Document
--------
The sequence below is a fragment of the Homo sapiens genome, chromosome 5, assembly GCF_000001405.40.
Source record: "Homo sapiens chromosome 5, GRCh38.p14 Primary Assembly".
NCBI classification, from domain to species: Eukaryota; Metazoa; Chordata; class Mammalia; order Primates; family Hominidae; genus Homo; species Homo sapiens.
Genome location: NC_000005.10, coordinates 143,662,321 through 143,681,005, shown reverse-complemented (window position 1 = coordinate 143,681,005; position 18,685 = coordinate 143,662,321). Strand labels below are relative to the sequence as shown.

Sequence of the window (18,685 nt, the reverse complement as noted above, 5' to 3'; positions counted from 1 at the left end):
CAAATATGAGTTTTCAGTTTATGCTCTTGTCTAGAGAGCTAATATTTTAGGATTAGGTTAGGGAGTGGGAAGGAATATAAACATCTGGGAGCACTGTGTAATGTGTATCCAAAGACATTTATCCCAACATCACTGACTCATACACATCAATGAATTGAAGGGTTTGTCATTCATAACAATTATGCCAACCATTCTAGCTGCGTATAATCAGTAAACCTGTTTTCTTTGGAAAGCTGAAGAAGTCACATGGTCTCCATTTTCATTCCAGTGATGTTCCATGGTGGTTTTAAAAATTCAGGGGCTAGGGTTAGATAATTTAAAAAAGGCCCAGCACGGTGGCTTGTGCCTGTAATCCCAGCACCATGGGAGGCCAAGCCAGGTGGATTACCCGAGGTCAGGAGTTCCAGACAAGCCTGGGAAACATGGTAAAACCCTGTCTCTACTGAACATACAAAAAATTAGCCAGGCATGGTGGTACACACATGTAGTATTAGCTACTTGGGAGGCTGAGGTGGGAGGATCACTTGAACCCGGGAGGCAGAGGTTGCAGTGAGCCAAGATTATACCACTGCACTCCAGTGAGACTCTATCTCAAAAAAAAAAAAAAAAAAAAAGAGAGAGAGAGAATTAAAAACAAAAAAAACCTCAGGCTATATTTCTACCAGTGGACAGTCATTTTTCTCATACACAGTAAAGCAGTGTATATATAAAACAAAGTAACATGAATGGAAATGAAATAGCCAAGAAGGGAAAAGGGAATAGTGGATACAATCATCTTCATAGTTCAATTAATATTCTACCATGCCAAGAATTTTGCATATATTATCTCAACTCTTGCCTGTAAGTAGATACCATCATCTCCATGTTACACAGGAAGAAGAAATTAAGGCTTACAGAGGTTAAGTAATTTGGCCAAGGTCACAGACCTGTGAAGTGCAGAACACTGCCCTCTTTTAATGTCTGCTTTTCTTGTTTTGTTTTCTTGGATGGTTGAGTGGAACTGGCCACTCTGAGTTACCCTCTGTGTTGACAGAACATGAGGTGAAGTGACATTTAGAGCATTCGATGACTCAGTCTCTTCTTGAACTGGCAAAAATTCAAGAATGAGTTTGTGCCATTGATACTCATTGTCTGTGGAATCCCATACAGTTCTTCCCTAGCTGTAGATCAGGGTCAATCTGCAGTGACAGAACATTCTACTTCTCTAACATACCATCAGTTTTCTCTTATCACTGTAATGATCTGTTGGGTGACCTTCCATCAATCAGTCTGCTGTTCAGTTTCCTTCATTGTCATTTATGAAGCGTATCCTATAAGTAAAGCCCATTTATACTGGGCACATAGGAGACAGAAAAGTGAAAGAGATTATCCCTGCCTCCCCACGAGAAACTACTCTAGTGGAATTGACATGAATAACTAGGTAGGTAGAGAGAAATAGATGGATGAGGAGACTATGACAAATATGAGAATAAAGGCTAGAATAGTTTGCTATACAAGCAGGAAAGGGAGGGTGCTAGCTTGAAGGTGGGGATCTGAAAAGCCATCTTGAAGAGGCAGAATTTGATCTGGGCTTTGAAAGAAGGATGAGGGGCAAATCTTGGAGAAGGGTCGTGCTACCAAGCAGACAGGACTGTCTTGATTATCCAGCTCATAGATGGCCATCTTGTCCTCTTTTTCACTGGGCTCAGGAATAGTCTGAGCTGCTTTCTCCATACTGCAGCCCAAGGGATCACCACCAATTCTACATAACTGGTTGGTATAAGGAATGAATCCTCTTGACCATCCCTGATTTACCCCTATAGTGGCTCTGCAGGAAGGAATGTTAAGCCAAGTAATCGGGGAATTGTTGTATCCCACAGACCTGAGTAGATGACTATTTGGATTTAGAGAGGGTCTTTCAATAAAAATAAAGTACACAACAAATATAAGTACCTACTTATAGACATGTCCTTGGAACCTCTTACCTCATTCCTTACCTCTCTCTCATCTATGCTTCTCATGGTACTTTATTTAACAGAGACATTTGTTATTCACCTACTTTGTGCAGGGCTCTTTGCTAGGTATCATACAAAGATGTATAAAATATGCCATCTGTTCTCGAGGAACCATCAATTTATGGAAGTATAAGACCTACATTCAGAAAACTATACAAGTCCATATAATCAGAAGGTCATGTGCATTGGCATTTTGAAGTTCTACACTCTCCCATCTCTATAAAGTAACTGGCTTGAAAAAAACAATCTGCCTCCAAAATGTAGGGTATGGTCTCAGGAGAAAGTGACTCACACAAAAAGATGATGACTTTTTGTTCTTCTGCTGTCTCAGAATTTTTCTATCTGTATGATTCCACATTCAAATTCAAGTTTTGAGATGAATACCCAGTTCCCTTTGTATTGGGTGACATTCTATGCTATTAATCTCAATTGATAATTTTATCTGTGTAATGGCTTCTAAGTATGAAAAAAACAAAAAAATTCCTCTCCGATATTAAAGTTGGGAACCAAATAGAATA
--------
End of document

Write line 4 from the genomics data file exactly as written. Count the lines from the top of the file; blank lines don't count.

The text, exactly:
Genome location: NC_000005.10, coordinates 143,662,321 through 143,681,005, shown reverse-complemented (window position 1 = coordinate 143,681,005; position 18,685 = coordinate 143,662,321). Strand labels below are relative to the sequence as shown.